First opened to the public in 1921, The Phillips Collection is home to an exemplary collection of more than 4,000 works, displayed in an intimate setting. Ranging from masterpieces of French impressionism and American modernism to contemporary art, the museum holds paintings by Renoir, Rothko, Bonnard, O'Keeffe, van Gogh, and Diebenkorn among a rich selection of impressionist and modern works.
The Phillips holds the world's largest, most significant collection of works by Arthur Dove and the largest American collection of works by Pierre Bonnard. The permanent collection has grown to include more than 1,000 photographs, many by American photographers Berenice Abbott, Esther Bubley, and Bruce Davidson, as well as works by contemporary artists such as Anselm Kiefer, Wolfgang Laib, Whitfield Lovell, and Leo Villareal.
The collection of modern and contemporary art is one aspect of the museum, which also offers programs and events as part of an atmosphere of creative collaboration, innovation, engagement with the world, scholarship, and new forms of public participation.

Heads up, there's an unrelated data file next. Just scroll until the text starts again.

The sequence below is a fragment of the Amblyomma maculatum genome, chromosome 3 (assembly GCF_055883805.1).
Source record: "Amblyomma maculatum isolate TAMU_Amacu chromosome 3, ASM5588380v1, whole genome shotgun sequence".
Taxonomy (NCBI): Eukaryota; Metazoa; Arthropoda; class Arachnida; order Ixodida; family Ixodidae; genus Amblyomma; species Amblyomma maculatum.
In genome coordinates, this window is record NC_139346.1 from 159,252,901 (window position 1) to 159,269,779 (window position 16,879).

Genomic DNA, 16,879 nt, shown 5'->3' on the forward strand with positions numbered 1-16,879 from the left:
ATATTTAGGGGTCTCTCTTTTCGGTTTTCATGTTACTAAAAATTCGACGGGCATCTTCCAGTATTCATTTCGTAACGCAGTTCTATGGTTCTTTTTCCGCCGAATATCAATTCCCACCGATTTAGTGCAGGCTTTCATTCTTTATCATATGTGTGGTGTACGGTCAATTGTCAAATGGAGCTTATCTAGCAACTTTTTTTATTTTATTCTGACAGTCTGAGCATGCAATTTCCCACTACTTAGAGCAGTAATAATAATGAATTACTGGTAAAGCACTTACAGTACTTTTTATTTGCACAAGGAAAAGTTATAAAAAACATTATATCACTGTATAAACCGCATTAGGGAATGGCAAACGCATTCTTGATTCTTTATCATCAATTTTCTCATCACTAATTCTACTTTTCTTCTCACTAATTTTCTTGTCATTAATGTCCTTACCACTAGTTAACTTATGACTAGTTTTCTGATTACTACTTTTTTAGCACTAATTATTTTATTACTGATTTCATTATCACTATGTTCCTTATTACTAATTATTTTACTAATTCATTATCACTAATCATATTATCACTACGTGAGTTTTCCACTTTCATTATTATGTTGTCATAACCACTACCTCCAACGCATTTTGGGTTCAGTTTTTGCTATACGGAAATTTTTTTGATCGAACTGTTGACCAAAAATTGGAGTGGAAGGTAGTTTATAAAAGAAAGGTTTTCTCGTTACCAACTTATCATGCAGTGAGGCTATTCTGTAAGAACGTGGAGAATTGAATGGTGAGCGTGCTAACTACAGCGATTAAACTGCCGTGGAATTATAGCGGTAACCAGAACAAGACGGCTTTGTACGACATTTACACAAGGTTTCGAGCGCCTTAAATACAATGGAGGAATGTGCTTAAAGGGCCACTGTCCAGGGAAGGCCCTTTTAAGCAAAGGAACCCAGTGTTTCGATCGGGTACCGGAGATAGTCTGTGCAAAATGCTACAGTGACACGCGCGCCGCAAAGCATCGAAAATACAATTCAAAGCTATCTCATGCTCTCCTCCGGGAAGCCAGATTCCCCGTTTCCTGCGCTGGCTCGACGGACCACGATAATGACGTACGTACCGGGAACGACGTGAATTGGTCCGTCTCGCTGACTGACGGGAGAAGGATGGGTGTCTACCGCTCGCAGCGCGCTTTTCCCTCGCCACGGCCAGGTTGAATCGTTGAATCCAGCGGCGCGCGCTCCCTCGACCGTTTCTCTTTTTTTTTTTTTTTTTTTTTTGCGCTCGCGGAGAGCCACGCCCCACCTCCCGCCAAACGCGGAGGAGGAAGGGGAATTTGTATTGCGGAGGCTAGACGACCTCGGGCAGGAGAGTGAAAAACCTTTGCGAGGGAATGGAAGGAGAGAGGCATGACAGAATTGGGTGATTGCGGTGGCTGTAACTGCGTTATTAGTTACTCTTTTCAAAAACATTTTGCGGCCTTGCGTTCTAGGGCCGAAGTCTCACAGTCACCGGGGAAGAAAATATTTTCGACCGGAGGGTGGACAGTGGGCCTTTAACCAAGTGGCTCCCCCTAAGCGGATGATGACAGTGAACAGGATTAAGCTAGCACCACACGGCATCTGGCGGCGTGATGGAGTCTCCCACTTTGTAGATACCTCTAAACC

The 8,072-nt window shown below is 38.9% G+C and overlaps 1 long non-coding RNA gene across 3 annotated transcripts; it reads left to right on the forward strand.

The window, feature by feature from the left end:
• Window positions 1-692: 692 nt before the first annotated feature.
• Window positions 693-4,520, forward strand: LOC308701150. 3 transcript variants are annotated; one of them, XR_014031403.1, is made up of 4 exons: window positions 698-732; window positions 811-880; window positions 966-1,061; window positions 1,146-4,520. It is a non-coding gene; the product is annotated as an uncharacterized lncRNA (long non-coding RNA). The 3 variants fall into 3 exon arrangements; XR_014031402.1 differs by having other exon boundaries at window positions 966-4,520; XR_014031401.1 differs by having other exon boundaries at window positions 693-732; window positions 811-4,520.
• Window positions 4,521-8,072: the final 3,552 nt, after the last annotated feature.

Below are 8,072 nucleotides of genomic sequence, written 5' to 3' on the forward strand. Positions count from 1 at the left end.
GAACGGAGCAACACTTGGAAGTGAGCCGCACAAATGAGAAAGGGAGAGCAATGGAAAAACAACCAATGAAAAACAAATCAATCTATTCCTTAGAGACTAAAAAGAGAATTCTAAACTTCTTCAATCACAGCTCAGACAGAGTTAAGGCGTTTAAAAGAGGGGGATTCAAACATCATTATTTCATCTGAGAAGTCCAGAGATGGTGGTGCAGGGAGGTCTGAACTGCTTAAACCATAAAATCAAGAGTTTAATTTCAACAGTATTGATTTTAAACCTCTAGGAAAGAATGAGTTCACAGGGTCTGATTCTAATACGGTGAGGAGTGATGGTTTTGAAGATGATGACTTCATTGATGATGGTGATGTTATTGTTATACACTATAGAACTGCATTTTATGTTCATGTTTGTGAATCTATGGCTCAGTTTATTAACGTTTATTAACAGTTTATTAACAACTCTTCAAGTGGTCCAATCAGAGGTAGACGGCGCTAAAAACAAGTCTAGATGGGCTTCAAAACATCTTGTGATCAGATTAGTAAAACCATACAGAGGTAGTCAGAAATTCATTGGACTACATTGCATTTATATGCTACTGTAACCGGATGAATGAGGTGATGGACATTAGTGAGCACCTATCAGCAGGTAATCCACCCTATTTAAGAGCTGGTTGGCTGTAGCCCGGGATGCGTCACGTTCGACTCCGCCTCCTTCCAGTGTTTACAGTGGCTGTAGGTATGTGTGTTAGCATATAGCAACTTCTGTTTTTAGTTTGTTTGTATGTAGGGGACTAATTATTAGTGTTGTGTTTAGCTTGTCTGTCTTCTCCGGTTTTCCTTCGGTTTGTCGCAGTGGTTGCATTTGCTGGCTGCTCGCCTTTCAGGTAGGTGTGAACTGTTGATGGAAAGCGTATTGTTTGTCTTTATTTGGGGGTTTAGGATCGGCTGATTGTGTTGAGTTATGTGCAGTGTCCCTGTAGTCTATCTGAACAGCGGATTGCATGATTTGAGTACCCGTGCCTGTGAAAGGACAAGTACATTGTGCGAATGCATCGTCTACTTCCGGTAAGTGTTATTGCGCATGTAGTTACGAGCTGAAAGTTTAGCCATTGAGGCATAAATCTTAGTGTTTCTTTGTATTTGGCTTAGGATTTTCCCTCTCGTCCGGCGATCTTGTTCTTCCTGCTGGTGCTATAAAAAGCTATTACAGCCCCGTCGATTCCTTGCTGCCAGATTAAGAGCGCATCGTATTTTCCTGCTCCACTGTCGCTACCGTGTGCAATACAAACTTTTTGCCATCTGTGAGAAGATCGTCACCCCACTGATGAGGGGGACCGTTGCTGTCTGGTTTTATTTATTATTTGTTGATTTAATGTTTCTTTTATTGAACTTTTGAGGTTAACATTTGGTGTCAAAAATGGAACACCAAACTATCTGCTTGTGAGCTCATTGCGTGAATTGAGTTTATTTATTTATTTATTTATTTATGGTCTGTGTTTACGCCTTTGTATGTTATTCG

Encourages people with memory impairment or chronic illness, and their caregivers, to connect with each other through art therapy and conversations in the Phillips galleries.
A selection of photographs, exhibition announcements, Christmas cards, letters, journals that reveal The Phillips Collection experiment
200 years of work by 62 artists from Northern Europe, 1821–2017
Examines the role woman played in The Phillips Collection over six decades
A 70-year retrospective examines a prolific yet largely unknown career
Contemporary art projects explore the intersections between old and new traditions
Examines a singular path in the history of post-war Italian art